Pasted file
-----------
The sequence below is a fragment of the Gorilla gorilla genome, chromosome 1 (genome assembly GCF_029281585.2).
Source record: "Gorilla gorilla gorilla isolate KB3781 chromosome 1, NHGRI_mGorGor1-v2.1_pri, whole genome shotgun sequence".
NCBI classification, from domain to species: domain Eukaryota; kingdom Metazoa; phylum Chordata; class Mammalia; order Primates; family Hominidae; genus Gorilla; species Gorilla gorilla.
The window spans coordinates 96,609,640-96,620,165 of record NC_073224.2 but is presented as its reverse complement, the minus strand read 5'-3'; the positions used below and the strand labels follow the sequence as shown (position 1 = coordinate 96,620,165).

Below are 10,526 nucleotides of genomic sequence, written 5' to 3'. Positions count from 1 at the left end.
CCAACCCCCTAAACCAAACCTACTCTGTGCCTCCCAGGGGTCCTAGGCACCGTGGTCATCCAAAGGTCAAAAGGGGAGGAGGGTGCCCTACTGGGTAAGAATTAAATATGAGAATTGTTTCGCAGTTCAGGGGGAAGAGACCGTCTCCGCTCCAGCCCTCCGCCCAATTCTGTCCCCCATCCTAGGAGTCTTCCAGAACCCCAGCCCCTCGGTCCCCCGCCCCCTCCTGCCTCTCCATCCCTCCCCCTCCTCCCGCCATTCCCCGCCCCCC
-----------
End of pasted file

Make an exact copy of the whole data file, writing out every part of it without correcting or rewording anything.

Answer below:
The sequence below is a fragment of the Gorilla gorilla genome, chromosome 1 (genome assembly GCF_029281585.2).
Source record: "Gorilla gorilla gorilla isolate KB3781 chromosome 1, NHGRI_mGorGor1-v2.1_pri, whole genome shotgun sequence".
NCBI classification, from domain to species: domain Eukaryota; kingdom Metazoa; phylum Chordata; class Mammalia; order Primates; family Hominidae; genus Gorilla; species Gorilla gorilla.
The window spans coordinates 96,609,640-96,620,165 of record NC_073224.2 but is presented as its reverse complement, the minus strand read 5'-3'; the positions used below and the strand labels follow the sequence as shown (position 1 = coordinate 96,620,165).

Below are 10,526 nucleotides of genomic sequence, written 5' to 3'. Positions count from 1 at the left end.
CCAACCCCCTAAACCAAACCTACTCTGTGCCTCCCAGGGGTCCTAGGCACCGTGGTCATCCAAAGGTCAAAAGGGGAGGAGGGTGCCCTACTGGGTAAGAATTAAATATGAGAATTGTTTCGCAGTTCAGGGGGAAGAGACCGTCTCCGCTCCAGCCCTCCGCCCAATTCTGTCCCCCATCCTAGGAGTCTTCCAGAACCCCAGCCCCTCGGTCCCCCGCCCCCTCCTGCCTCTCCATCCCTCCCCCTCCTCCCGCCATTCCCCGCCCCCC